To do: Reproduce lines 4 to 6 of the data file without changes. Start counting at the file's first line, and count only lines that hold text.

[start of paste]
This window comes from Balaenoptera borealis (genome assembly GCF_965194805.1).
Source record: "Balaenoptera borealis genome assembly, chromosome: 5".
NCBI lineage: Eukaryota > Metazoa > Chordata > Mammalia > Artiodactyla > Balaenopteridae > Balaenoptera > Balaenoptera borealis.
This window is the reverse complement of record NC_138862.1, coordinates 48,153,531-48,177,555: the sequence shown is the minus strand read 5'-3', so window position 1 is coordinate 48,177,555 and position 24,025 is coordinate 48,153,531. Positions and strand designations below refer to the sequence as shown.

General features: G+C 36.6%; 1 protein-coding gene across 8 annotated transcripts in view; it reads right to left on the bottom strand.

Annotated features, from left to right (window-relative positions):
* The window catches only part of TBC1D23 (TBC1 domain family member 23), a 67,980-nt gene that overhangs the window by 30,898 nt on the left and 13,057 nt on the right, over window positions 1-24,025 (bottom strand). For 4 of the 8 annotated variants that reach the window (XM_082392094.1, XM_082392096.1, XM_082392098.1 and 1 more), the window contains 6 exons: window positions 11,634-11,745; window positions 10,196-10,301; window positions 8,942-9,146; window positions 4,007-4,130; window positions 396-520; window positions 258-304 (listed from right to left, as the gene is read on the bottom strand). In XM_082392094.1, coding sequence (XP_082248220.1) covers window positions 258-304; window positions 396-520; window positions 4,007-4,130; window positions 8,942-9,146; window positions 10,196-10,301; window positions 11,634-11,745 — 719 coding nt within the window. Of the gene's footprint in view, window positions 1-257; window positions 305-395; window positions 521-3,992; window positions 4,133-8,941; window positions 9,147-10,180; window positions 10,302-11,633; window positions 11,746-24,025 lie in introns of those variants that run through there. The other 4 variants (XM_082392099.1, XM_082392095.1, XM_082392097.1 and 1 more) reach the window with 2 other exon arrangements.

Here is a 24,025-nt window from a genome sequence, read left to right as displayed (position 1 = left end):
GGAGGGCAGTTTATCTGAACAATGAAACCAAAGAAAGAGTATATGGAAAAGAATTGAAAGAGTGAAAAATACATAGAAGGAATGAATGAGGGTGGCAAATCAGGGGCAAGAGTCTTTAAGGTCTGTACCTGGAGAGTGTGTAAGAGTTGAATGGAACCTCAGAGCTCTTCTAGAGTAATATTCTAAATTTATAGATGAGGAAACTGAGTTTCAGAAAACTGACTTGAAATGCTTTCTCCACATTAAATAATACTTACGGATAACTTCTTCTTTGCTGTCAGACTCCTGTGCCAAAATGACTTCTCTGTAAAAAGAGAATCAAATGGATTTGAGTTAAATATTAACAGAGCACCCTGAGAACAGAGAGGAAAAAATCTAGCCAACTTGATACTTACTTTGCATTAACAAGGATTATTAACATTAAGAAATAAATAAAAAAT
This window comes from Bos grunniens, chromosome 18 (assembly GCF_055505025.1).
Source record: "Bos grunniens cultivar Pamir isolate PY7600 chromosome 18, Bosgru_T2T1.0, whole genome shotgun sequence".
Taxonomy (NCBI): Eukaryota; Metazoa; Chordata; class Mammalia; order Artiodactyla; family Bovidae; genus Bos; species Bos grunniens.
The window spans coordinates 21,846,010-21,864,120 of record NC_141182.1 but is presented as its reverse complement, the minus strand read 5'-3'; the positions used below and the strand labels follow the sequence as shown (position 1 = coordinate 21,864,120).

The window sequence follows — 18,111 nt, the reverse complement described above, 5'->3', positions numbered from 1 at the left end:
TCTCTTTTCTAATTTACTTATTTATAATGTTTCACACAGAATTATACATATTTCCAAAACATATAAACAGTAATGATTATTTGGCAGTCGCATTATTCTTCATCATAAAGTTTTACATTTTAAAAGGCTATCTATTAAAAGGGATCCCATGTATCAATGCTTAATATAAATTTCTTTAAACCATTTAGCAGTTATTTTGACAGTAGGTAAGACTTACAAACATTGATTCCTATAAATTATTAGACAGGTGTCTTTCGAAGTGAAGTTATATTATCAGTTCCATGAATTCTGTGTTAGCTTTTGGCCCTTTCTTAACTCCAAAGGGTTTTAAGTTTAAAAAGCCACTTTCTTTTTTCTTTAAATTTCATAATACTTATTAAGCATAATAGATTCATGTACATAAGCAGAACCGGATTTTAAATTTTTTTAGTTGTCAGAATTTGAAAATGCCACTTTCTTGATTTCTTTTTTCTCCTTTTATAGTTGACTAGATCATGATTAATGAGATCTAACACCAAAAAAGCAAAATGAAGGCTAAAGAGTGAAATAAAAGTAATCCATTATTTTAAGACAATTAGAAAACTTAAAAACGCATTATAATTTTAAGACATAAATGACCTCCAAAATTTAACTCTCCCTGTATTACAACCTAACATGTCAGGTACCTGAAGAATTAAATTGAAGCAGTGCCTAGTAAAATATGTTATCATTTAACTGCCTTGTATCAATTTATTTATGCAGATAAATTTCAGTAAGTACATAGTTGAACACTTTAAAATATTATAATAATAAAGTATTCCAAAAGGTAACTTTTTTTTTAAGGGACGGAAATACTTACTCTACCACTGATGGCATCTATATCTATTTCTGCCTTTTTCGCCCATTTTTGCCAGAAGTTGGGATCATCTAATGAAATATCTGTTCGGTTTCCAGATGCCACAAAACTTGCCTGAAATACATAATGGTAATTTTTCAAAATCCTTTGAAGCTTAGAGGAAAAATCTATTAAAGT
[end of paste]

This window is the reverse complement of record NC_138862.1, coordinates 48,153,531-48,177,555: the sequence shown is the minus strand read 5'-3', so window position 1 is coordinate 48,177,555 and position 24,025 is coordinate 48,153,531. Positions and strand designations below refer to the sequence as shown.

General features: G+C 36.6%; 1 protein-coding gene across 8 annotated transcripts in view; it reads right to left on the bottom strand.

Annotated features, from left to right (window-relative positions):